At Gallatin, students may earn course equivalency credit for professional experiences they may have had before entering the School. The process of receiving credit begins with the compilation of an extensive portfolio documenting the student’s learning experiences and ends with a rigorous evaluation process by NYU faculty. Students must demonstrate through the portfolio that they have mastered the material they would have learned in comparable NYU courses.
To begin the process of applying for course equivalency credits, students may want to consult the director of external programs about the rules and regulations governing the course equivalency process. The following procedures and guidelines should be kept in mind as students prepare and submit a course equivalency portfolio.
The following restrictions should be noted.
1. The experiences on which the student is basing his or her application for course equivalency credit must have taken place prior to admission to Gallatin.
2. Course equivalency credit does not count toward the undergraduate residency requirement and should therefore be submitted before the senior year.
3. Undergraduate students may apply for a maximum of 32 course equivalency credits. Course equivalency credits will be applied toward the transfer credit limit. The number of course equivalency and transfer credits may not exceed 64 credits.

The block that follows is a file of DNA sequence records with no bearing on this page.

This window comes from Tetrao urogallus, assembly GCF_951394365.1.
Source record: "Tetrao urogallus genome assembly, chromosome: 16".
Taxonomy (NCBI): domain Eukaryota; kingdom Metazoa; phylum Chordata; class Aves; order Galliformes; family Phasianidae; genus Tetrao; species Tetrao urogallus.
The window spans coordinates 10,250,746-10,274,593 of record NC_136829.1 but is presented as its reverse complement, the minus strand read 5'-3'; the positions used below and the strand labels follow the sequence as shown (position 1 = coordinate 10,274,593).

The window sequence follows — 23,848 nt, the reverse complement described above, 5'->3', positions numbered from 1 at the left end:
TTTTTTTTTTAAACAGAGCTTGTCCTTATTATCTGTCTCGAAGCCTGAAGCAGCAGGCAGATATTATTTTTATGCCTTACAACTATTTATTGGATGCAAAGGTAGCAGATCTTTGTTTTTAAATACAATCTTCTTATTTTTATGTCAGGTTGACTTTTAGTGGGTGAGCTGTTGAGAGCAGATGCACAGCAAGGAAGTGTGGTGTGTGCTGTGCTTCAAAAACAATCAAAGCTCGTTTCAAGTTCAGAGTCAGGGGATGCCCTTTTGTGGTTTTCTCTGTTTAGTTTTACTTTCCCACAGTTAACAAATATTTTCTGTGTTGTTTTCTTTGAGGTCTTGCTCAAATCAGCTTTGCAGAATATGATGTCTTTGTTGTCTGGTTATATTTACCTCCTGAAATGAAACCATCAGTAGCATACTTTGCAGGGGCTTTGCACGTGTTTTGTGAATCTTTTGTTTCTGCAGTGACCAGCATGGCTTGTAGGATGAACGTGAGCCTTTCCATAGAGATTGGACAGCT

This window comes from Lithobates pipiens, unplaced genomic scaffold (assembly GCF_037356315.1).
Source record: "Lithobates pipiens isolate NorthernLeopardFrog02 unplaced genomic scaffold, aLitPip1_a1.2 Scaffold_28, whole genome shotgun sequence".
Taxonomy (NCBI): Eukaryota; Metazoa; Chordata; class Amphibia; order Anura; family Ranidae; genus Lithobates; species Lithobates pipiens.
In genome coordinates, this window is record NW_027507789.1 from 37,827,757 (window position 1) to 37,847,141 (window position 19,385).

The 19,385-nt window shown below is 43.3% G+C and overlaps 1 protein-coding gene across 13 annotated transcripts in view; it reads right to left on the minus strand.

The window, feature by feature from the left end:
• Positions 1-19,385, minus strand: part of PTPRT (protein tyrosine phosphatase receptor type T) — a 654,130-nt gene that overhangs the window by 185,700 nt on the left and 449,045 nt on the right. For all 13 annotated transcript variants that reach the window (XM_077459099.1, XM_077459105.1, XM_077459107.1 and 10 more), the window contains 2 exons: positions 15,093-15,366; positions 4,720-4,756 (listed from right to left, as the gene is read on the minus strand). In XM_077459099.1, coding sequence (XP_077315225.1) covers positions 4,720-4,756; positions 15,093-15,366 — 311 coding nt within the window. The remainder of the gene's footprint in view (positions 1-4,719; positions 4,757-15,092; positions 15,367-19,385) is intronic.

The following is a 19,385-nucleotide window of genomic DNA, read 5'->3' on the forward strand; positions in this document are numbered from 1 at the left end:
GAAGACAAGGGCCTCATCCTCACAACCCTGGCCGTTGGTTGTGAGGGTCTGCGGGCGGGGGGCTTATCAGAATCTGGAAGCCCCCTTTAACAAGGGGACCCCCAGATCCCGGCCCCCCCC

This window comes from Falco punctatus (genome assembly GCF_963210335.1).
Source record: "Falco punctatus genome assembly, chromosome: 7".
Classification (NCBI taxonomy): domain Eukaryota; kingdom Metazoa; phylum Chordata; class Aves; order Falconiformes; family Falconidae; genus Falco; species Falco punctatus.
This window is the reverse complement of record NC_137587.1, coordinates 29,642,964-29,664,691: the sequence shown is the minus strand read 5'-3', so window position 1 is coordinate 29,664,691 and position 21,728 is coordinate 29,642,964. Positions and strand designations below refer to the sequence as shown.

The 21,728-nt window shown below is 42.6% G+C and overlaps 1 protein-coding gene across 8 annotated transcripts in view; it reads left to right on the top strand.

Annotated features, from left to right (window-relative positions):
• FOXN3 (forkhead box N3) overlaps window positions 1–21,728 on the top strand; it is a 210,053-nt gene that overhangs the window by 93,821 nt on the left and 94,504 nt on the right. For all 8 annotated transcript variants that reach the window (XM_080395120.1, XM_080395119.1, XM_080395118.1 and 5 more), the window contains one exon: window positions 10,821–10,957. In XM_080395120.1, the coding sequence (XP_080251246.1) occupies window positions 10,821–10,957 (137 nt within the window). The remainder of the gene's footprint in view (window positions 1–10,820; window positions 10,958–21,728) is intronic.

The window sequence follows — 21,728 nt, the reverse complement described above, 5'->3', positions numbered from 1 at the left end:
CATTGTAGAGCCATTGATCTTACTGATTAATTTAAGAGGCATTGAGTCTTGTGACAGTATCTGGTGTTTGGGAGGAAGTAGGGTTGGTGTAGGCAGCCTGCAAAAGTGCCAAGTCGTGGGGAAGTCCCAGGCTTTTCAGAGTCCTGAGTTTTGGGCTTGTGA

4. Credits will not be evaluated for undergraduate students who intend to graduate with more than 128 credits.
After reviewing the regulations and procedures, students should meet with their advisers and talk about their experiences and how they may correspond to specific NYU courses. The student should review the appropriate NYU school bulletins and determine which courses best correspond to these experiences. There are several limitations on which courses are permissible:
1. Students may not apply for course equivalency credit for Gallatin School courses.
2. Students may not apply for course equivalency credit for courses similar to those they have transferred from another institution.